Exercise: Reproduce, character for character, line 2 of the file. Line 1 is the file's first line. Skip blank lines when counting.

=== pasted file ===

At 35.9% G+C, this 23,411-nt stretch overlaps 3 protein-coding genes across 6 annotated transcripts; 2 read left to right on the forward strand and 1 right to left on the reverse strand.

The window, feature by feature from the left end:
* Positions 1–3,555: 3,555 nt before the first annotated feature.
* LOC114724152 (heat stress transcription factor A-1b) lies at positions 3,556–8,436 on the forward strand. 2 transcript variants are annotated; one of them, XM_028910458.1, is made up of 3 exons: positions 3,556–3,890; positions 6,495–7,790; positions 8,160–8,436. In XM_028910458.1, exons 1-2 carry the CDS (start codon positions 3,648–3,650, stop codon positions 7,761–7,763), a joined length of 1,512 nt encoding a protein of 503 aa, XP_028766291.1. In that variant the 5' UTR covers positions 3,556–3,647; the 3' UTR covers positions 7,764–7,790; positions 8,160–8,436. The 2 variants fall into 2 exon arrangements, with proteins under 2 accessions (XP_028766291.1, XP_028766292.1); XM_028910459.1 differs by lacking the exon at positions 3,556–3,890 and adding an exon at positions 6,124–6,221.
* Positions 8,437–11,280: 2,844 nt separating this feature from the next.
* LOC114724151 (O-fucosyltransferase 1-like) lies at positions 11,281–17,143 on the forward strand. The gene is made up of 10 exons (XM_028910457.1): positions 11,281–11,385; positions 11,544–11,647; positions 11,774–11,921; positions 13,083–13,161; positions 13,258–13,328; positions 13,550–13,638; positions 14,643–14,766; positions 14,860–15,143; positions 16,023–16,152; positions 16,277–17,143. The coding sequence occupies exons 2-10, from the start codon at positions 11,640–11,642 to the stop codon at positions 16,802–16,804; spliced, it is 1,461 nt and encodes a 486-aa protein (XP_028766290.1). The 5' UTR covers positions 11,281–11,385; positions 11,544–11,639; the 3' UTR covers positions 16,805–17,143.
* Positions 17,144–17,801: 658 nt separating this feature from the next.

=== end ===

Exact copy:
The window, feature by feature from the left end: